- Pick up new hobbies. I am a shutterbug. Part of my reason for traveling is wanting to capture a fresh perspective on life. And see some amazing scenery along the way. I have taught photography in Peru, public health in Brazil, and English in Mexico. I have helped with sea turtle conservation in South Carolina and Uruguay and animal conservation in Ecuador and the Galapagos Islands. I have volunteered with big cats in Bolivia. My goal is to volunteer my way around the world.
- Take advantage of all opportunities. Right along with picking up new hobbies, be sure to take advantage of any travel opportunities that those hobbies might afford you. For example, I traveled a lot during college because I was on our the fencing team. We weren’t great and didn’t get to compete internationally [like Notre Dame’s football game in Ireland this year–so jealous], but we did get to go to a lot of places in the USA that I would have never thought of visiting before… and it was [mostly] paid for by the school.
Most of all [and this one is important]
- Don’t make excuses. Any excuse you can make about why you can’t/don’t travel can be overcome. I’ve seen parents eschew traditional schools in favor of the education traveling gives. I’ve seen professionals take jobs in other countries. I’ve seen couples travel in a RV [or motorcycle] from Alaska to Argentina. I’ve seen people start location independent businesses so they can be anywhere. In the famous words of Nike–JUST DO IT.
Greenville has a statue of a pig–just like Florence, Italy… he’s even supposed to give you good luck if you feed him…
An older post, from my private journal about my very first
day night on the job right before I moved to Durham, NC for my ‘first’ adult job. 5 year ago. Also, it was the last time I did something ‘crazy, and unexpected’. Somehow, that was considered ‘responsible’ while taking some time off to explore seems ‘careless’. I’ve done a bit more research and decided that I am going to try to visit all 13 countries on the South American continent. I’ve been in touch with some volunteer outfits that will allow me to stay for free if I agree to work a certain amount of time each day. Win-win. My current plan–if you can call it that–is to arrive in Caracas, skedaddle on over to Colombia as quickly as possible, follow my way down the Pacific coast all the way down to the Beagle Channel, scoot back up the Atlantic coast, and hit the interior where it makes sense. I’ve currently got applications for a Bolivian and Brazilian visas in the works and for the rest of it, I’ll figure out things as I go along. I leave in 2 months; let’s get packing.
Reality is the first night on the job.
I have had a license to practice respiratory care in South Carolina for a whopping 8 days, and here I sit, at the hospital on a Saturday night, working. I am the only respiratory therapist in the building. God help us all if there in an EMERGENCY tonight. I am working with my favorite hospitalist, so that helps.
You know, I have never moved. I’ve done a lot of shuffling back and forth between here and there, but I have spent my entire life essentially within a 50 mile radius. (You know, other than when I lived in Mexico or spent the summer in UK) I am beyond nervous, somewhat excited, and generally hopeful that I haven’t committed a major fuck-up. My biggest fear is that I won’t be good enough or smart enough to handle taking care of actual sick people.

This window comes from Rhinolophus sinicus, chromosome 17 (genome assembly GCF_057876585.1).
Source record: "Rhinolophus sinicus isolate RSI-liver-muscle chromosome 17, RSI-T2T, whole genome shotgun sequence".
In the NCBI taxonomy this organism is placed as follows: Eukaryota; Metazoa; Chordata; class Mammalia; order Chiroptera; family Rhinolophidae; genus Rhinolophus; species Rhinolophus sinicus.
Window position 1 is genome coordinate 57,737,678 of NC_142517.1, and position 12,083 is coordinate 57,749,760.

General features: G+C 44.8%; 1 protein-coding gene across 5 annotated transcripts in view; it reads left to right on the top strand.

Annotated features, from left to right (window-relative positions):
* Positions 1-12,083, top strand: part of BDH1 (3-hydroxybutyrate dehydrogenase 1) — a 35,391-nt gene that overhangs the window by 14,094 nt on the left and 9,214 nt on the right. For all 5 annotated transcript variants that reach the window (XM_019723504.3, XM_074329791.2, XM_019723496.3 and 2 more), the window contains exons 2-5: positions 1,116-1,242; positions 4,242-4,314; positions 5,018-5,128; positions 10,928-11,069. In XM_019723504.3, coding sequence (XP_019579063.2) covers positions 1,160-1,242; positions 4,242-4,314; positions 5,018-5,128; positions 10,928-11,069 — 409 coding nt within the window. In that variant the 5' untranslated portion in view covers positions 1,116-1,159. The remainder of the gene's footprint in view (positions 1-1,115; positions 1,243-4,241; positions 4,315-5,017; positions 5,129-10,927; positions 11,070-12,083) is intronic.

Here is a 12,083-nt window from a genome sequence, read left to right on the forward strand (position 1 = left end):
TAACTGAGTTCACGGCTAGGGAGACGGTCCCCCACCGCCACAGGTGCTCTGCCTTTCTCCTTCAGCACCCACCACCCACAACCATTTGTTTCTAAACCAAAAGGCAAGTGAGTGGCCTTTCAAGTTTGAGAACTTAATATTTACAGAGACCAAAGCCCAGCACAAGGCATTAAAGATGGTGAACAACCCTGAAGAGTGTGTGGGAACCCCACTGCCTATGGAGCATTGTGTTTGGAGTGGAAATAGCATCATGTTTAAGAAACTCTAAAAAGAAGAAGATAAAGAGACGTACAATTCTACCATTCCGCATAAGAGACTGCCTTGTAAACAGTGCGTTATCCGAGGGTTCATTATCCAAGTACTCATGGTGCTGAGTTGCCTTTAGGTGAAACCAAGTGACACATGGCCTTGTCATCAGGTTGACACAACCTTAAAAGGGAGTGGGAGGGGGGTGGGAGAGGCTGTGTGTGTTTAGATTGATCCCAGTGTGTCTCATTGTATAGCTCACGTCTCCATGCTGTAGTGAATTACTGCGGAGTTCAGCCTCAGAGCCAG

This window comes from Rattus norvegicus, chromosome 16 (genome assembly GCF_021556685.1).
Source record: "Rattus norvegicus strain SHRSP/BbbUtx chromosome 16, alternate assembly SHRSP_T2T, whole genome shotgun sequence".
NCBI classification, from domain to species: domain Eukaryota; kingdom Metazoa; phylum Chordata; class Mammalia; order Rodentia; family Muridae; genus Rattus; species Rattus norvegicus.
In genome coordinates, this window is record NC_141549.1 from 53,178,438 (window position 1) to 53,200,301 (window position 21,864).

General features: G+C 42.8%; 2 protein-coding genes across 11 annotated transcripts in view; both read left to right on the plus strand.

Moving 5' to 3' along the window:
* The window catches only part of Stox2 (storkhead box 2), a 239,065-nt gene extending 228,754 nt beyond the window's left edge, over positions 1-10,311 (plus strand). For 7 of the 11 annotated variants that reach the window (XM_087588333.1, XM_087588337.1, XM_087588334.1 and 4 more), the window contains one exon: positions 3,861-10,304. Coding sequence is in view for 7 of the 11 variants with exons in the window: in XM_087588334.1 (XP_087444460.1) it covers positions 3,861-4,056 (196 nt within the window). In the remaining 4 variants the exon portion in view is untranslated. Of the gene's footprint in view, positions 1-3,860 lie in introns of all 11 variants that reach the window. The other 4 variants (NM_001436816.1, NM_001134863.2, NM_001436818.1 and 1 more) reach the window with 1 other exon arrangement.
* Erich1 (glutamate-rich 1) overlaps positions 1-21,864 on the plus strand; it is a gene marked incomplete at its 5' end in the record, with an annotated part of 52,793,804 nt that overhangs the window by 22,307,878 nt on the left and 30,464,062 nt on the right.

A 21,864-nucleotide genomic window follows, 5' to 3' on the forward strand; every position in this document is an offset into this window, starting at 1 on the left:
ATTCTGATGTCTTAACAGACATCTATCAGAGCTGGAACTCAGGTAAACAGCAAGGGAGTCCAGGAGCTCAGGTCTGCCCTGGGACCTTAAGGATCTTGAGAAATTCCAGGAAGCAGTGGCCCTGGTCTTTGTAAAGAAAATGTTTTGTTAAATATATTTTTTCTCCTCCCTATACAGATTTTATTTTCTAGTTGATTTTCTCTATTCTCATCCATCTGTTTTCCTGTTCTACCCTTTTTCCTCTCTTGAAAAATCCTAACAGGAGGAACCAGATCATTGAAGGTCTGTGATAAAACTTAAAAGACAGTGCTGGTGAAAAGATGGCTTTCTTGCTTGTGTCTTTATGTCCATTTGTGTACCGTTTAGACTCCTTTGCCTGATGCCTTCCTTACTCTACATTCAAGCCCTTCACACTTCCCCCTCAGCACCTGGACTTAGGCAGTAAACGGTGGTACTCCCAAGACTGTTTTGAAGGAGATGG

Here’s the thing… even though I worked at Hillcrest almost the entire time I was in school, spent time in ER and ICU, I can still count on my fingers the number of bona-fide emergencies I’ve been involved in because Hillcrest is a place for the not-well or those recovering from surgery. It is not a place for the actually dying or people in actual emergencies. There just not the equipment or sheer number of people needed to participated in a real life-or-death situation.
And I am going to work in a hospital with a Level 1 trauma center, a level 3 NICU, and very large PICU, and while I don’t know where I’ll eventually end up, I chose, I chose, PICU, NICU, and ER as my top 3 choices of where I’d like to work.
The reality of what I’ve done is starting to set in. I’ve packed up a month’s worth of clothes, a few books, my laptop, a sleeping bag, my kick-ass stereo that goes with me everywhere, and a sense of adventure. In the morning, after working a 12-hour shift, I’m moving to Durham, North Carolina where for a least the next year, I’ll be participating in a pilot residency program for newly graduated respiratory therapists. I’ve left Shadow, Spot, all my friends, and all the bad memories of the last few months behind.
And later that day…after driving 272 miles, crashing for a few hours in my sleeping bag in a hammock on the screened-in porch, and unpacking my paltry amount of possessions…
I’m living in a roughly 8 x 15 cement cinder block room in the basement of a rather large house. It’s double the size of a jail cell, slightly smaller than a dorm room. I have a minuscule closet, a wall full of wooden built-ins, and an old parquet floor. It looks like a hallway and furniture arrangement is going to take some, um, creativity. Lighting is awful; I have those old, tube fluorescent lights, and the tiniest of windows which I can’t even open. My guess is that it’s not a ‘legal’ bedroom, but whatevs, it’s cheap, and close to the hospital where I’ll be working.
The bathroom beside my room has clearly seen better days. It has a stand-up shower, a pedestal sink, and a toilet. The minimum. Rent is $282.50/month… which hopefully after a month or so of settling in, I can begin to save up money, pay off student loans, and finally take a vacation. I don’t even have a bed yet. I report to work at promptly 8:30am. It’s too late to turn back now. This is my new reality.